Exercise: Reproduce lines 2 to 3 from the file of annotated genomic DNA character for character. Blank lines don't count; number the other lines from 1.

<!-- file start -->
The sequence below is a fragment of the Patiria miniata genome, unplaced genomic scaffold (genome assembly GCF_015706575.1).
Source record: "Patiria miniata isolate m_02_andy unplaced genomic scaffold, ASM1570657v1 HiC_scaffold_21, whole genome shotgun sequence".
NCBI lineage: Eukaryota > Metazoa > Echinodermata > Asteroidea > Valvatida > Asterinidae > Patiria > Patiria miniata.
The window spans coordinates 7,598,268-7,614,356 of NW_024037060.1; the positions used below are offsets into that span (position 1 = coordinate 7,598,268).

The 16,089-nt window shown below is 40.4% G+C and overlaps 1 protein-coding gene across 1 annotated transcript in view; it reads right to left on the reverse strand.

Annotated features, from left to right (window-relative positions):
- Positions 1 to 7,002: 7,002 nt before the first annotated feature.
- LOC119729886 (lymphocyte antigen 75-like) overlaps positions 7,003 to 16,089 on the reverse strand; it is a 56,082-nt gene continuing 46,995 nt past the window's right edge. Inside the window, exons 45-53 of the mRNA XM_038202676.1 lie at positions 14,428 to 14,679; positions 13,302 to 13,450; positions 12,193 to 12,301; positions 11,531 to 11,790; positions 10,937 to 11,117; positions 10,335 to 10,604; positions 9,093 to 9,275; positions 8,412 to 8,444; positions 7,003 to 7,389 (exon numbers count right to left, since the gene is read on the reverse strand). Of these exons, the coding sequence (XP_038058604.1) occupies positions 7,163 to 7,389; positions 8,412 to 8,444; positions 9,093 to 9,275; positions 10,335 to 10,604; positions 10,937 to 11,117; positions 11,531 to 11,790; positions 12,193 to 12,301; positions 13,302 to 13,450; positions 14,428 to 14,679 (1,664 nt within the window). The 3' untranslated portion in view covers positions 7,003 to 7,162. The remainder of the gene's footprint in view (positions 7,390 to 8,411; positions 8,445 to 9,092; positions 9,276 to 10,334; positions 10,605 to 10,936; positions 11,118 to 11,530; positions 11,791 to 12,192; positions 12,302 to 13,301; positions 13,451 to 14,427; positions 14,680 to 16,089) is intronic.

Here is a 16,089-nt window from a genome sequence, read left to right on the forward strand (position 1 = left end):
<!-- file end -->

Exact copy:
Source record: "Patiria miniata isolate m_02_andy unplaced genomic scaffold, ASM1570657v1 HiC_scaffold_21, whole genome shotgun sequence".
NCBI lineage: Eukaryota > Metazoa > Echinodermata > Asteroidea > Valvatida > Asterinidae > Patiria > Patiria miniata.